On June 5, 2007, Perez-Castillo filed a pro se application for PCR alleging his trial counsel rendered ineffective assistance of counsel. Counsel for Perez-Castillo later filed an addendum to the PCR application. Perez-Castillo also made additional claims at the PCR hearing. On September 23, 2013, the district court denied Perez-Castillo's PCR application.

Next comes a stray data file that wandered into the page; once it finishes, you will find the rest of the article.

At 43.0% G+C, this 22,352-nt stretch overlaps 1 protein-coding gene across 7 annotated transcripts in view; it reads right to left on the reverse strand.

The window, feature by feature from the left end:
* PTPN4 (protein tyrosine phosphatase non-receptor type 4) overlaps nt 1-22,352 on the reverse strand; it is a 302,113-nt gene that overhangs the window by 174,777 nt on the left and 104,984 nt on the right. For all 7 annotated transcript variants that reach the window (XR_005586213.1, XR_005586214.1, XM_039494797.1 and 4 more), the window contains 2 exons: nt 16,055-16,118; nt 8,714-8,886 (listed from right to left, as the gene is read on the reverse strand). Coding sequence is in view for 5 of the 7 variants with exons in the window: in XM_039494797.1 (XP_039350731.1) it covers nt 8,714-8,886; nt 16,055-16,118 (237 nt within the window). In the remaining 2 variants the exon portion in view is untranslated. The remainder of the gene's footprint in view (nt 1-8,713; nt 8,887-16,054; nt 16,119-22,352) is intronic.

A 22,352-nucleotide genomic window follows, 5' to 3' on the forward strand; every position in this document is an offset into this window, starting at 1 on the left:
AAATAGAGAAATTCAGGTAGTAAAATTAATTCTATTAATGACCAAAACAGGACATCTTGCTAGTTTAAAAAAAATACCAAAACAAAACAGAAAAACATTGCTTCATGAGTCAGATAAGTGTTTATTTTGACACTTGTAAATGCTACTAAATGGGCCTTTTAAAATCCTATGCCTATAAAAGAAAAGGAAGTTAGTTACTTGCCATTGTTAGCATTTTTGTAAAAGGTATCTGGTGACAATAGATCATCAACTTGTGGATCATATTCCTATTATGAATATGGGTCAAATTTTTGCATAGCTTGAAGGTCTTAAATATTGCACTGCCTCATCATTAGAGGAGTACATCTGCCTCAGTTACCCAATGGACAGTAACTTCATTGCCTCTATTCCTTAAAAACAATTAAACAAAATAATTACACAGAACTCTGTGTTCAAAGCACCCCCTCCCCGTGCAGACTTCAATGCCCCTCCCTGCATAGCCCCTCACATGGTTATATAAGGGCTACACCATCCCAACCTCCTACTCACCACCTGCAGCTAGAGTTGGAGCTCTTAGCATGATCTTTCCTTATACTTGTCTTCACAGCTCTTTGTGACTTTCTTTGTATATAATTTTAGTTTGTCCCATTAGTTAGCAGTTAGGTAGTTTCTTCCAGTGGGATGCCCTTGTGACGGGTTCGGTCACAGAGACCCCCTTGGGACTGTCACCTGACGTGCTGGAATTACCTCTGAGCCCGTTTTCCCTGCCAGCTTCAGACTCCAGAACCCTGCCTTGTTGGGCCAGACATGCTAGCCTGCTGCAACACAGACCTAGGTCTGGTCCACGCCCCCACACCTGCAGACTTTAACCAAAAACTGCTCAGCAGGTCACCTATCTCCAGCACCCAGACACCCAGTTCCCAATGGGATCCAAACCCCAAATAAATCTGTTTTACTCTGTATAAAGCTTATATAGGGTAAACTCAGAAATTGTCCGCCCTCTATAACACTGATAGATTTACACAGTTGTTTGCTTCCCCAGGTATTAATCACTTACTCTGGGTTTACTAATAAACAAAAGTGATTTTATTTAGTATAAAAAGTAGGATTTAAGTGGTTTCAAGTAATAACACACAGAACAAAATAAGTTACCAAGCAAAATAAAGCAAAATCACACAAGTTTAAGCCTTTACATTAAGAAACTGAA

On appeal, Perez-Castillo claims trial counsel rendered ineffective assistance in failing to (1) object to prosecutorial misconduct; (2) adequately prepare and present certain evidence in his defense, including investigating and calling two witnesses on his behalf; (3) file a motion to sever the charges of first-degree murder and attempted murder; (4) file a motion to sever his trial from that of his codefendant; (5) file a motion to suppress Perez-Castillo's involuntary waiver of his rights under Miranda v. Arizona, 384 U.S. 436 (1966); (6) advise him of his due process right to contact the Guatemalan Consulate under Article 36 of the Vienna Convention; and (7) object to incomplete jury instructions on aiding and abetting.